Islamic Spain is variably held up as the arena of civilizational conflict or a land of tolerant diversity and religious harmony. In this two-part talk, Catlos shows us first how much of what we imagine as essential to western civilization actually came to Europe from Islamic culture through al-Andalus or Islamic Spain. Without al-Andalus there would have been no Bob Dylan, and no Bill Gates, not to mention a whole host of cultural, scientific and technical advances. Catlos will also focus on the tale of the Banu Naghrella, a Jewish dynasty of poets, warriors and rabbis, that wielded power in 11th-century Islamic Granada, and whose violent end has been misrepresented as a turning point in Muslim-Jewish relations and as proof positive of a supposed “clash of civilizations.”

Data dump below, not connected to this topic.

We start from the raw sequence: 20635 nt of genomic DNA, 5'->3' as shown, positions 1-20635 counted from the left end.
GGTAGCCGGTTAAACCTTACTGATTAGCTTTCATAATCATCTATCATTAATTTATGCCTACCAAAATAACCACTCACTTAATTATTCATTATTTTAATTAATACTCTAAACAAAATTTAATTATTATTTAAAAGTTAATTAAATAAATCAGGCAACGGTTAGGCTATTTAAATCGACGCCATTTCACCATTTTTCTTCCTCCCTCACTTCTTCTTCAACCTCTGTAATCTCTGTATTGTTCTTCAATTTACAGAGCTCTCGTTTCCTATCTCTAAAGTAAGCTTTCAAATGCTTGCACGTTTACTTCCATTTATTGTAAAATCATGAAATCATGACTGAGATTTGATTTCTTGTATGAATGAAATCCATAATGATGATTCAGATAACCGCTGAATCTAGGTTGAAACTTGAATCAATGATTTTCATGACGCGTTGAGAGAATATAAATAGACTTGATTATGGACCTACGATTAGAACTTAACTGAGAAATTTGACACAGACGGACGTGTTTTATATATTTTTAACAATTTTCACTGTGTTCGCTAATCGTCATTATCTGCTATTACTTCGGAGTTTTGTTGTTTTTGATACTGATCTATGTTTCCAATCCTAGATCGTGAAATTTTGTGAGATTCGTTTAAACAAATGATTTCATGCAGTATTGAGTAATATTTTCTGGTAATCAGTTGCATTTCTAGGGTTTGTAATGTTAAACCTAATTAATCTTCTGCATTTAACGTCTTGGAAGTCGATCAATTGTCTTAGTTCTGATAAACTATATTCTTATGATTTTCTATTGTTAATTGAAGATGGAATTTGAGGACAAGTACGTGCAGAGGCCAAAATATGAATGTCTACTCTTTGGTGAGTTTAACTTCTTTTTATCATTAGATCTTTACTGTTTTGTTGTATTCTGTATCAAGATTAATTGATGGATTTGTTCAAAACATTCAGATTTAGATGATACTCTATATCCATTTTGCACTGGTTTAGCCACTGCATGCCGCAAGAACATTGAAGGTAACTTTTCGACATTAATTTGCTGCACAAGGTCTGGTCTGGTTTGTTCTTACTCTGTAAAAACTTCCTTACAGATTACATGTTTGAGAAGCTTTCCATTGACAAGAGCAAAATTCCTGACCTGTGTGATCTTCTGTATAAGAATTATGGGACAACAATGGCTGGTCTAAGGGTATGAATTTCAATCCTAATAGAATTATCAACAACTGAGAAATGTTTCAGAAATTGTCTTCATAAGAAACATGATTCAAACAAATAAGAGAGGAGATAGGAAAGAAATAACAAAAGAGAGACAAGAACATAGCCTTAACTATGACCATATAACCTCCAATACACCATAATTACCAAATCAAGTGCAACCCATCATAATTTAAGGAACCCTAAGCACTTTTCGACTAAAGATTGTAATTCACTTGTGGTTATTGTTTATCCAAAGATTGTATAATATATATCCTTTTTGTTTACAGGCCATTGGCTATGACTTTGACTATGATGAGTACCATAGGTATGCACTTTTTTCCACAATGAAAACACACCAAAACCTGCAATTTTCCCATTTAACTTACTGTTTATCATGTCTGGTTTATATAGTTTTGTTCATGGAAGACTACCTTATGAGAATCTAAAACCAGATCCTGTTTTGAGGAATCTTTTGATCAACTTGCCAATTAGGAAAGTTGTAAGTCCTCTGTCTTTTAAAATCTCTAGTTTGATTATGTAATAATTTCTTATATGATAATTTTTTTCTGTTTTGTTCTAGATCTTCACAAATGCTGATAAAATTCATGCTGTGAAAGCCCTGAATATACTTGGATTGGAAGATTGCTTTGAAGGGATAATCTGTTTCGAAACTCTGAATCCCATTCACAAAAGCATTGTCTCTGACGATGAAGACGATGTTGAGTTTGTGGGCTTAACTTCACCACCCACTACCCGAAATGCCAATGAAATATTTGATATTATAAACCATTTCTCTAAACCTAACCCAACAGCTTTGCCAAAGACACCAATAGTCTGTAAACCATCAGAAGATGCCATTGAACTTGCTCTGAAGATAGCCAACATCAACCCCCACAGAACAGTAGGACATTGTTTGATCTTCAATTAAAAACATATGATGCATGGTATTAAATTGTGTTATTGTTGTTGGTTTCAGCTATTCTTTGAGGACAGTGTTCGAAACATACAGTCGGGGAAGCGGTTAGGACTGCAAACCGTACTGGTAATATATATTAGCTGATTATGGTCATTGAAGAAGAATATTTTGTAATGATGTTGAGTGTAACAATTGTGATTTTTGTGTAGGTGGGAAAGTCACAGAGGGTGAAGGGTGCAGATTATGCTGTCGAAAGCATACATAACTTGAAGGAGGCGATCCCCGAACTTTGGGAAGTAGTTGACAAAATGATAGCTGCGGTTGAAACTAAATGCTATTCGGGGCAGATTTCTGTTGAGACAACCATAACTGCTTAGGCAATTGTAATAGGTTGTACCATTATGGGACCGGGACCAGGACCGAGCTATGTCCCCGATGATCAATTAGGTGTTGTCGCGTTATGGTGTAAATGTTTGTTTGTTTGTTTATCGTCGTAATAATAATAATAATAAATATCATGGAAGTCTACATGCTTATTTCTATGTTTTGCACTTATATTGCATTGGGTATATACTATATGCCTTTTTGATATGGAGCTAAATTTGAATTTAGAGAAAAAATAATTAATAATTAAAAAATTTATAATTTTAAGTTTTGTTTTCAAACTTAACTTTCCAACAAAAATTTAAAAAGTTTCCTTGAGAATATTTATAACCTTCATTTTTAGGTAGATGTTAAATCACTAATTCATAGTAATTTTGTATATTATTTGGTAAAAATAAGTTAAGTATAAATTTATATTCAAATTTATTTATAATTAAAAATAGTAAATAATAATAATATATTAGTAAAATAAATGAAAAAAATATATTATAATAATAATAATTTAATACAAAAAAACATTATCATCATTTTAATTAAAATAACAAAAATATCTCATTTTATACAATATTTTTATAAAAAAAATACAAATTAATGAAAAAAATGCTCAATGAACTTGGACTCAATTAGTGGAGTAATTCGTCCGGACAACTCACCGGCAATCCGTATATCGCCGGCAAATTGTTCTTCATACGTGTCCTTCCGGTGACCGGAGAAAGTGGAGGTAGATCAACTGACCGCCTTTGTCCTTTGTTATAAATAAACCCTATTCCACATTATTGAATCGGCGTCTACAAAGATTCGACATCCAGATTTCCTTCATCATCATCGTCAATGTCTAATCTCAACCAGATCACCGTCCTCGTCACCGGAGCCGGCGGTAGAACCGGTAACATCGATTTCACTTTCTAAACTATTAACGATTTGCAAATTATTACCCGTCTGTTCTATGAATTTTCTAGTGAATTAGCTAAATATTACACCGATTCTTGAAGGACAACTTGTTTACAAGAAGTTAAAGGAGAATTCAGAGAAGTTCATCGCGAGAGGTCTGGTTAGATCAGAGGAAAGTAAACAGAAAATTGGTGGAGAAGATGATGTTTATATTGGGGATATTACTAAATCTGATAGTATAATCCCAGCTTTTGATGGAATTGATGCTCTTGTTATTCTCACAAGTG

A professor of religious studies at CU Boulder since 2010, Brian A. Catlos is a scholar of Muslim-Christian-Jewish relations in pre-Modern Europe and the Islamic world, and a leader in the emerging field of Mediterranean Studies. His four books (most recently, Kingdoms of Faith: A New History of Islamic Spain [Basic, 2018]) have so far won five book prizes, and have been translated into six languages. He has won many prestigious awards, grants, prizes, and fellowships at the campus, national and international level, including awards in research and in service from the Boulder Faculty Association. In addition to his academic work, he is also a prolific travel writer and has worked in documentary film. Out of semester he can usually be found in Barcelona, Spain. Catlos received his doctorate in medieval studies from the University of Toronto. For more information, visit Catlos' website.